And here’s much more available, including polo, archery, Segway tours, tennis, snorkelling, kitesurfing and paddle boarding.

But if you’re more of a history buff, Alice proudly points out the town’s cultural spots, including the museum.

And it’s worth the 274-stair climb to the top of the lighthouse, pictured, with its unrestricted 360- degree views offering trippers an unrivalled panorama.

 There are three golf courses at club and restaurant The Spoon, two 18-hole and one nine-hole
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There are three golf courses at club and restaurant The Spoon, two 18-hole and one nine-hole

It’s the perfect height to see where the Cote d’Opale, or Opal Coast — a stretch of roughly 60 miles upon which Le Touquet is located — gets its name.

Back on the ground, soaking up all that culture had worked up quite an appetite.

It being France, you know the wine is good, but seafood is where Le Touquet came into its own.

Fresh catches adorned restaurant menus, and as we settled down to eat at the oldest eatery — Les Sports — the local delicacy of shrimps was recommended.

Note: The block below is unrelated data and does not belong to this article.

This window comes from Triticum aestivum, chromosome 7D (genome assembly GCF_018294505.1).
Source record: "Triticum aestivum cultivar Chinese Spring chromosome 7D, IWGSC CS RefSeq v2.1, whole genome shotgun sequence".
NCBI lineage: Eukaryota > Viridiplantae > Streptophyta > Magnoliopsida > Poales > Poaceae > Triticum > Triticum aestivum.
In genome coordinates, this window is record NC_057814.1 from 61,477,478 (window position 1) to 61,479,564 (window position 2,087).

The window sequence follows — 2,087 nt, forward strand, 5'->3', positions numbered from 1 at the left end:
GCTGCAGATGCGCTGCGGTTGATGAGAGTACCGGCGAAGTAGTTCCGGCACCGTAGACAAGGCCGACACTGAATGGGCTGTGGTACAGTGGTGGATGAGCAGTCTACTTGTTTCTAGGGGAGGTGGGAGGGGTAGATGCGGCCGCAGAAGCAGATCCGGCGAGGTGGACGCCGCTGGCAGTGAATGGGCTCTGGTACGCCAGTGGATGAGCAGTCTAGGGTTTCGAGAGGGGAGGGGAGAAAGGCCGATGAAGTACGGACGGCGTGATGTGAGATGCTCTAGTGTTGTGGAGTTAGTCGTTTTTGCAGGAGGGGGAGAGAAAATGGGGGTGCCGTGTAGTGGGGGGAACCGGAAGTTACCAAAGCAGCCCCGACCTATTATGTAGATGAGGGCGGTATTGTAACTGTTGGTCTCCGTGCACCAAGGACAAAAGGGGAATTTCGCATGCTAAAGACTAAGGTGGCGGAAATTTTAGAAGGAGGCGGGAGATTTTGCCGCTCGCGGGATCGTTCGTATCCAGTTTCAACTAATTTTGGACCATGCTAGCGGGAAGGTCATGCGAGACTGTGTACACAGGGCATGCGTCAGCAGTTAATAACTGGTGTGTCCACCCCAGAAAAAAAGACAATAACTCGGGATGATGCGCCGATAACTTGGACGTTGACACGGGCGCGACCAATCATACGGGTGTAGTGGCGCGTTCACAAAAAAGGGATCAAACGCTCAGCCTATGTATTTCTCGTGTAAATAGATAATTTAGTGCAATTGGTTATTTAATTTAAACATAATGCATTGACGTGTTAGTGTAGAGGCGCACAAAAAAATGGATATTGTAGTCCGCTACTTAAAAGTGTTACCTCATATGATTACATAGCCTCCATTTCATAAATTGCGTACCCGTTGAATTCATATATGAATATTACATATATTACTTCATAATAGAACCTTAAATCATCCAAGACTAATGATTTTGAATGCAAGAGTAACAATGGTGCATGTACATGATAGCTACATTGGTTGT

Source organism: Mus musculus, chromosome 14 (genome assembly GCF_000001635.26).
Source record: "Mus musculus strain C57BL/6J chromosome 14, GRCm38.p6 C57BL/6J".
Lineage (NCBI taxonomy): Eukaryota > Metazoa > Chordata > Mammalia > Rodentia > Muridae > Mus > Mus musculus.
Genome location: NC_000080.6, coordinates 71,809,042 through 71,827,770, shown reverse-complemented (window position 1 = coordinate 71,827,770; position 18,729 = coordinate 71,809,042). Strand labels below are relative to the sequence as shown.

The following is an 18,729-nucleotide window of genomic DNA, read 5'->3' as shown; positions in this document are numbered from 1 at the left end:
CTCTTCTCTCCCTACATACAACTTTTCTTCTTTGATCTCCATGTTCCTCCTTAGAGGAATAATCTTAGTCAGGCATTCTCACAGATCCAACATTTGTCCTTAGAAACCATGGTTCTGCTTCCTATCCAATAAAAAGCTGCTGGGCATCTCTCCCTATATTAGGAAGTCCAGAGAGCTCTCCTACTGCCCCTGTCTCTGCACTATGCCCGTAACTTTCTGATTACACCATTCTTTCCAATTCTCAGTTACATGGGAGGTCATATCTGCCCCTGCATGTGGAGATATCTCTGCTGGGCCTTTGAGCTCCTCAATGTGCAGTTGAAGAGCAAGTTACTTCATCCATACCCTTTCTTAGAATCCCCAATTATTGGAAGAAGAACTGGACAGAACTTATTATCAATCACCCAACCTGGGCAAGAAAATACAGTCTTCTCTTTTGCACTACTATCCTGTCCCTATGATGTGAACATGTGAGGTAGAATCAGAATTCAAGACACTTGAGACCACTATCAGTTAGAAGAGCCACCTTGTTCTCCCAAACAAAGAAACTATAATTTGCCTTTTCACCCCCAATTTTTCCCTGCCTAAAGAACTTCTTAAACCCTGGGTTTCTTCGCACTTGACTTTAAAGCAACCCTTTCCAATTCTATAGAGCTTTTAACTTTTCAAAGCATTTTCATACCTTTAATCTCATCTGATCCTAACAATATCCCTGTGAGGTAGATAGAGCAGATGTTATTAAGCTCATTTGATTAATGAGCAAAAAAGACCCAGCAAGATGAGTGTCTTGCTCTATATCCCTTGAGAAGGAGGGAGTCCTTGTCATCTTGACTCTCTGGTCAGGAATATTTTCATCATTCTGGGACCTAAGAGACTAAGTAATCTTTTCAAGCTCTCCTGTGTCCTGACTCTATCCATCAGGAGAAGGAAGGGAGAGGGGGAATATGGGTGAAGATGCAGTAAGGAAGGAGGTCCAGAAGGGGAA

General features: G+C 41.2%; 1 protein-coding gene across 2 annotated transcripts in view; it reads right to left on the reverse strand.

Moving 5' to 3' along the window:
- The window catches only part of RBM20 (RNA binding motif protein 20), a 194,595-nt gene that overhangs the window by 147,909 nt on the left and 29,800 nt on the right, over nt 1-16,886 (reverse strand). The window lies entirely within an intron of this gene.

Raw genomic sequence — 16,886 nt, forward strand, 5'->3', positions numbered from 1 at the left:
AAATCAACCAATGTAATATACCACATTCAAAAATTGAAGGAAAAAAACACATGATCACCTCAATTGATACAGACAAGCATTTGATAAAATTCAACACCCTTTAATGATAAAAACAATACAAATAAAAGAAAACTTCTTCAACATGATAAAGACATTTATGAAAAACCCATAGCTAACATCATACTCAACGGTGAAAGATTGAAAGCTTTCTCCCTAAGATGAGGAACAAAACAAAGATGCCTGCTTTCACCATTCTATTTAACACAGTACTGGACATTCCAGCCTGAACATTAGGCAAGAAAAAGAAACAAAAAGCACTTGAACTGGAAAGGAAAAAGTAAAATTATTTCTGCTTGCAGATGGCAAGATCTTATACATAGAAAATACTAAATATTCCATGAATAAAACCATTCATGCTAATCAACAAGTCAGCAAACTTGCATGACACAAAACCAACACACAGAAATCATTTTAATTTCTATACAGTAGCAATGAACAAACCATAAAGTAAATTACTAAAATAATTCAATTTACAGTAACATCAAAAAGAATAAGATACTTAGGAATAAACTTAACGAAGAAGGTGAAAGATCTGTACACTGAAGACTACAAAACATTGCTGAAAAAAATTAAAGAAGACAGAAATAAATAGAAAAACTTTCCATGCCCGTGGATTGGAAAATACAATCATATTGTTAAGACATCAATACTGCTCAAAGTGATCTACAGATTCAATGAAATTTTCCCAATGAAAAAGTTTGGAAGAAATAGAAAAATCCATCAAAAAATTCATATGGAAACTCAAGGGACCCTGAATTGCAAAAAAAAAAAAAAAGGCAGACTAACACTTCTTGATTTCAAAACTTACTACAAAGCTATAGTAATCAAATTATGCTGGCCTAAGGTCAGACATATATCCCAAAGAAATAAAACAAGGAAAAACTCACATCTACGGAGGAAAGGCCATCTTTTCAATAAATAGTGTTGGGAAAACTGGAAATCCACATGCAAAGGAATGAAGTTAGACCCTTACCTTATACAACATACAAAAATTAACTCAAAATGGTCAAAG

All this just an hour's drive from Calais
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All this just an hour's drive from Calais

That’s also Macron’s dish of choice, Alice revealed, as she said casually: “He has a favourite table when he comes here, number ten.”

As we emerged from the restaurant, we were greeted by streets alive with music, people and wine.

The fun doesn’t have to end there — you can gamble on a good night out as the town has two casinos to keep you entertained until the early hours.

GO: LE TOUQUET

GETTING/STAYING THERE: Eurostar from London to Calais from £29 one way if booked in advance (eurostar.com). If driving,  Eurotunnel from Dover to Calais costs from £30 per car each way (eurotunnel.com).

It’s from  £121pp for a double room at  4H Hotel Barriere Le Westminster,  and from £49pp per night at the 2H Hotel Red Fox. For hotel details and much more, see  letouquet.com.